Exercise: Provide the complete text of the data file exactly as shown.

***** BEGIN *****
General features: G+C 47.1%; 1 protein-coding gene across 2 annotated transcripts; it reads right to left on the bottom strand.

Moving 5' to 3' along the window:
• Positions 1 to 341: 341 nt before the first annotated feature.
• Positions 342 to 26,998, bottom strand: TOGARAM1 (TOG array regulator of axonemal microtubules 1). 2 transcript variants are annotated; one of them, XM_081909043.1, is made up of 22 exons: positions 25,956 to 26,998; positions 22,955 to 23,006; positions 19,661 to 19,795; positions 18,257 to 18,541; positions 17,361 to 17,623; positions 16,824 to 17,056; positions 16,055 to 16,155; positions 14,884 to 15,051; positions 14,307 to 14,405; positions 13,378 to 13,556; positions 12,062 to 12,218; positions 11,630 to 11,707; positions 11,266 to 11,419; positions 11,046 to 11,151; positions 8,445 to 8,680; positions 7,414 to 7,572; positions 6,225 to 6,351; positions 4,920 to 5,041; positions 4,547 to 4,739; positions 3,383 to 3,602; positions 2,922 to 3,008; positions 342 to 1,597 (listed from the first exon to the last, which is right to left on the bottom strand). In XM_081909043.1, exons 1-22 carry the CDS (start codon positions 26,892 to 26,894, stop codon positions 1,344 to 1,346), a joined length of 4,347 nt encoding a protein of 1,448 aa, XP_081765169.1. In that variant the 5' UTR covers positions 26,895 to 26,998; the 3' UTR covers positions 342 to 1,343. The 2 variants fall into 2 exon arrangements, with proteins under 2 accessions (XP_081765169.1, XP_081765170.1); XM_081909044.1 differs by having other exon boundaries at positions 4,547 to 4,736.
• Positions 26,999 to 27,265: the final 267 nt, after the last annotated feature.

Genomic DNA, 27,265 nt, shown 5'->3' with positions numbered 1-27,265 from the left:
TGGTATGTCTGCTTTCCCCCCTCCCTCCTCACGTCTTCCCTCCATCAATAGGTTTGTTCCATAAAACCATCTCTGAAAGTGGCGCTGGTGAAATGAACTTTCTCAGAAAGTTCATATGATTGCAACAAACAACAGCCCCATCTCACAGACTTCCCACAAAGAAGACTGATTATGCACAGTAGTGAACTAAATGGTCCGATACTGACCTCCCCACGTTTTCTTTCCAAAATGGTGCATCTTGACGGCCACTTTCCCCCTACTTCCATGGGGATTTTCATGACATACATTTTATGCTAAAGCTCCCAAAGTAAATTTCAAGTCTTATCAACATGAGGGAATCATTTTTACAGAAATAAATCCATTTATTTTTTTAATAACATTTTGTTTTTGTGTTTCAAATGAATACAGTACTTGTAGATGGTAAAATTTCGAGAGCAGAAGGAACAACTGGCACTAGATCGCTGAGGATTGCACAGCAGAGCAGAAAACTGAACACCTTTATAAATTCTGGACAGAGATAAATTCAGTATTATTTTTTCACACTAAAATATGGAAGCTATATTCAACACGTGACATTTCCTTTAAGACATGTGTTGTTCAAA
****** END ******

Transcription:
General features: G+C 47.1%; 1 protein-coding gene across 2 annotated transcripts; it reads right to left on the bottom strand.

Moving 5' to 3' along the window:
• Positions 1 to 341: 341 nt before the first annotated feature.
• Positions 342 to 26,998, bottom strand: TOGARAM1 (TOG array regulator of axonemal microtubules 1). 2 transcript variants are annotated; one of them, XM_081909043.1, is made up of 22 exons: positions 25,956 to 26,998; positions 22,955 to 23,006; positions 19,661 to 19,795; positions 18,257 to 18,541; positions 17,361 to 17,623; positions 16,824 to 17,056; positions 16,055 to 16,155; positions 14,884 to 15,051; positions 14,307 to 14,405; positions 13,378 to 13,556; positions 12,062 to 12,218; positions 11,630 to 11,707; positions 11,266 to 11,419; positions 11,046 to 11,151; positions 8,445 to 8,680; positions 7,414 to 7,572; positions 6,225 to 6,351; positions 4,920 to 5,041; positions 4,547 to 4,739; positions 3,383 to 3,602; positions 2,922 to 3,008; positions 342 to 1,597 (listed from the first exon to the last, which is right to left on the bottom strand). In XM_081909043.1, exons 1-22 carry the CDS (start codon positions 26,892 to 26,894, stop codon positions 1,344 to 1,346), a joined length of 4,347 nt encoding a protein of 1,448 aa, XP_081765169.1. In that variant the 5' UTR covers positions 26,895 to 26,998; the 3' UTR covers positions 342 to 1,343. The 2 variants fall into 2 exon arrangements, with proteins under 2 accessions (XP_081765169.1, XP_081765170.1); XM_081909044.1 differs by having other exon boundaries at positions 4,547 to 4,736.
• Positions 26,999 to 27,265: the final 267 nt, after the last annotated feature.

Genomic DNA, 27,265 nt, shown 5'->3' with positions numbered 1-27,265 from the left:
TGGTATGTCTGCTTTCCCCCCTCCCTCCTCACGTCTTCCCTCCATCAATAGGTTTGTTCCATAAAACCATCTCTGAAAGTGGCGCTGGTGAAATGAACTTTCTCAGAAAGTTCATATGATTGCAACAAACAACAGCCCCATCTCACAGACTTCCCACAAAGAAGACTGATTATGCACAGTAGTGAACTAAATGGTCCGATACTGACCTCCCCACGTTTTCTTTCCAAAATGGTGCATCTTGACGGCCACTTTCCCCCTACTTCCATGGGGATTTTCATGACATACATTTTATGCTAAAGCTCCCAAAGTAAATTTCAAGTCTTATCAACATGAGGGAATCATTTTTACAGAAATAAATCCATTTATTTTTTTAATAACATTTTGTTTTTGTGTTTCAAATGAATACAGTACTTGTAGATGGTAAAATTTCGAGAGCAGAAGGAACAACTGGCACTAGATCGCTGAGGATTGCACAGCAGAGCAGAAAACTGAACACCTTTATAAATTCTGGACAGAGATAAATTCAGTATTATTTTTTCACACTAAAATATGGAAGCTATATTCAACACGTGACATTTCCTTTAAGACATGTGTTGTTCAAA